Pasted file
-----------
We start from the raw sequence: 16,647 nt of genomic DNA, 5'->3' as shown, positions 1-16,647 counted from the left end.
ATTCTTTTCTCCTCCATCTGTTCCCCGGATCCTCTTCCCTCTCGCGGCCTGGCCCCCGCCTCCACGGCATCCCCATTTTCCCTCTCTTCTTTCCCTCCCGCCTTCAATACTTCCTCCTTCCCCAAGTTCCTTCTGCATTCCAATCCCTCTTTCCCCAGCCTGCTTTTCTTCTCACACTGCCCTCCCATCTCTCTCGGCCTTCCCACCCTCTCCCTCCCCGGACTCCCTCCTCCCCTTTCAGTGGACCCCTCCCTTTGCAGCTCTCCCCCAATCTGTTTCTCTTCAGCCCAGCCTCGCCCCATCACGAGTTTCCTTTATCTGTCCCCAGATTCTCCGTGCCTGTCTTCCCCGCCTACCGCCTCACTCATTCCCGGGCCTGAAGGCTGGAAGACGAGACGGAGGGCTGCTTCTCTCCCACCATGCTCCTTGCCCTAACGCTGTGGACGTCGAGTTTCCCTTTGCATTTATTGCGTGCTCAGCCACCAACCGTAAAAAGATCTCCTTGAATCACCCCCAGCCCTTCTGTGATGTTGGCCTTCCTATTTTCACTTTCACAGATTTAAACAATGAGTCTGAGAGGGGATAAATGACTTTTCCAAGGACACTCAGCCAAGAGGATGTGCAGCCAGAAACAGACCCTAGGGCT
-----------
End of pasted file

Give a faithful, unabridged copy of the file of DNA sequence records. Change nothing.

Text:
We start from the raw sequence: 16,647 nt of genomic DNA, 5'->3' as shown, positions 1-16,647 counted from the left end.
ATTCTTTTCTCCTCCATCTGTTCCCCGGATCCTCTTCCCTCTCGCGGCCTGGCCCCCGCCTCCACGGCATCCCCATTTTCCCTCTCTTCTTTCCCTCCCGCCTTCAATACTTCCTCCTTCCCCAAGTTCCTTCTGCATTCCAATCCCTCTTTCCCCAGCCTGCTTTTCTTCTCACACTGCCCTCCCATCTCTCTCGGCCTTCCCACCCTCTCCCTCCCCGGACTCCCTCCTCCCCTTTCAGTGGACCCCTCCCTTTGCAGCTCTCCCCCAATCTGTTTCTCTTCAGCCCAGCCTCGCCCCATCACGAGTTTCCTTTATCTGTCCCCAGATTCTCCGTGCCTGTCTTCCCCGCCTACCGCCTCACTCATTCCCGGGCCTGAAGGCTGGAAGACGAGACGGAGGGCTGCTTCTCTCCCACCATGCTCCTTGCCCTAACGCTGTGGACGTCGAGTTTCCCTTTGCATTTATTGCGTGCTCAGCCACCAACCGTAAAAAGATCTCCTTGAATCACCCCCAGCCCTTCTGTGATGTTGGCCTTCCTATTTTCACTTTCACAGATTTAAACAATGAGTCTGAGAGGGGATAAATGACTTTTCCAAGGACACTCAGCCAAGAGGATGTGCAGCCAGAAACAGACCCTAGGGCT